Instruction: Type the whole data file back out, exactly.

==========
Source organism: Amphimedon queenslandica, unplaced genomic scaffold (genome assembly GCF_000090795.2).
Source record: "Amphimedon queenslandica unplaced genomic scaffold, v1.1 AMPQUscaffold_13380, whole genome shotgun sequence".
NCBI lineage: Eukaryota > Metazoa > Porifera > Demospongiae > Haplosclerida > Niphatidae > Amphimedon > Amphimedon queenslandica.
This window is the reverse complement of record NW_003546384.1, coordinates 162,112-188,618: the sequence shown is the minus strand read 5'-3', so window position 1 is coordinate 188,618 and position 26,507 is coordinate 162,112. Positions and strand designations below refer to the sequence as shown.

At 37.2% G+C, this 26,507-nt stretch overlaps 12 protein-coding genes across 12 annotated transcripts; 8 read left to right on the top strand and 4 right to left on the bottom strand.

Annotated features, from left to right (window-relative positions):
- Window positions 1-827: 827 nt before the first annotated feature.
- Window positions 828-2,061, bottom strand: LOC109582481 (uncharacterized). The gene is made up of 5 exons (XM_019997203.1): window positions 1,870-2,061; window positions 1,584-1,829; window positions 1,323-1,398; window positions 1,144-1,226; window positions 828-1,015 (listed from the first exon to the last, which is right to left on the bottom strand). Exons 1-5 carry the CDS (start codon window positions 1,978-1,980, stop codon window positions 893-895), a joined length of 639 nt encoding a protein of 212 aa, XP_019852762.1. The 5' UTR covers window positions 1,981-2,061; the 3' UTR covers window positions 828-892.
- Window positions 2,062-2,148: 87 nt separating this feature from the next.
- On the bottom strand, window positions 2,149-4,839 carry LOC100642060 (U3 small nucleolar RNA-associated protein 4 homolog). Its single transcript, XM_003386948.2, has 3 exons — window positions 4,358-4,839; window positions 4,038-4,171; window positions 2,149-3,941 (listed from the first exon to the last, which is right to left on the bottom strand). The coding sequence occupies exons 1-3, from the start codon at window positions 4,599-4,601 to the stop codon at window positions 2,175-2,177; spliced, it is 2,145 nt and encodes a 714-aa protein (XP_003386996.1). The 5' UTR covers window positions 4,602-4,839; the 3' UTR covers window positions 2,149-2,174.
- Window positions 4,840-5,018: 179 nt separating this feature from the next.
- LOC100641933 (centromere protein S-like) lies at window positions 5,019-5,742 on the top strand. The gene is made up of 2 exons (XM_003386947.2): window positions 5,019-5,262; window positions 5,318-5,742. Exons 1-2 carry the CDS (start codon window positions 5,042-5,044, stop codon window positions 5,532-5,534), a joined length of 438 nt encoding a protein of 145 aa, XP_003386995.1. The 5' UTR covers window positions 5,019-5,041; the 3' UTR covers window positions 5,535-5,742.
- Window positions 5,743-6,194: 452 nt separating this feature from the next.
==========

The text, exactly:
Source organism: Amphimedon queenslandica, unplaced genomic scaffold (genome assembly GCF_000090795.2).
Source record: "Amphimedon queenslandica unplaced genomic scaffold, v1.1 AMPQUscaffold_13380, whole genome shotgun sequence".
NCBI lineage: Eukaryota > Metazoa > Porifera > Demospongiae > Haplosclerida > Niphatidae > Amphimedon > Amphimedon queenslandica.
This window is the reverse complement of record NW_003546384.1, coordinates 162,112-188,618: the sequence shown is the minus strand read 5'-3', so window position 1 is coordinate 188,618 and position 26,507 is coordinate 162,112. Positions and strand designations below refer to the sequence as shown.

At 37.2% G+C, this 26,507-nt stretch overlaps 12 protein-coding genes across 12 annotated transcripts; 8 read left to right on the top strand and 4 right to left on the bottom strand.

Annotated features, from left to right (window-relative positions):
- Window positions 1-827: 827 nt before the first annotated feature.
- Window positions 828-2,061, bottom strand: LOC109582481 (uncharacterized). The gene is made up of 5 exons (XM_019997203.1): window positions 1,870-2,061; window positions 1,584-1,829; window positions 1,323-1,398; window positions 1,144-1,226; window positions 828-1,015 (listed from the first exon to the last, which is right to left on the bottom strand). Exons 1-5 carry the CDS (start codon window positions 1,978-1,980, stop codon window positions 893-895), a joined length of 639 nt encoding a protein of 212 aa, XP_019852762.1. The 5' UTR covers window positions 1,981-2,061; the 3' UTR covers window positions 828-892.
- Window positions 2,062-2,148: 87 nt separating this feature from the next.
- On the bottom strand, window positions 2,149-4,839 carry LOC100642060 (U3 small nucleolar RNA-associated protein 4 homolog). Its single transcript, XM_003386948.2, has 3 exons — window positions 4,358-4,839; window positions 4,038-4,171; window positions 2,149-3,941 (listed from the first exon to the last, which is right to left on the bottom strand). The coding sequence occupies exons 1-3, from the start codon at window positions 4,599-4,601 to the stop codon at window positions 2,175-2,177; spliced, it is 2,145 nt and encodes a 714-aa protein (XP_003386996.1). The 5' UTR covers window positions 4,602-4,839; the 3' UTR covers window positions 2,149-2,174.
- Window positions 4,840-5,018: 179 nt separating this feature from the next.
- LOC100641933 (centromere protein S-like) lies at window positions 5,019-5,742 on the top strand. The gene is made up of 2 exons (XM_003386947.2): window positions 5,019-5,262; window positions 5,318-5,742. Exons 1-2 carry the CDS (start codon window positions 5,042-5,044, stop codon window positions 5,532-5,534), a joined length of 438 nt encoding a protein of 145 aa, XP_003386995.1. The 5' UTR covers window positions 5,019-5,041; the 3' UTR covers window positions 5,535-5,742.
- Window positions 5,743-6,194: 452 nt separating this feature from the next.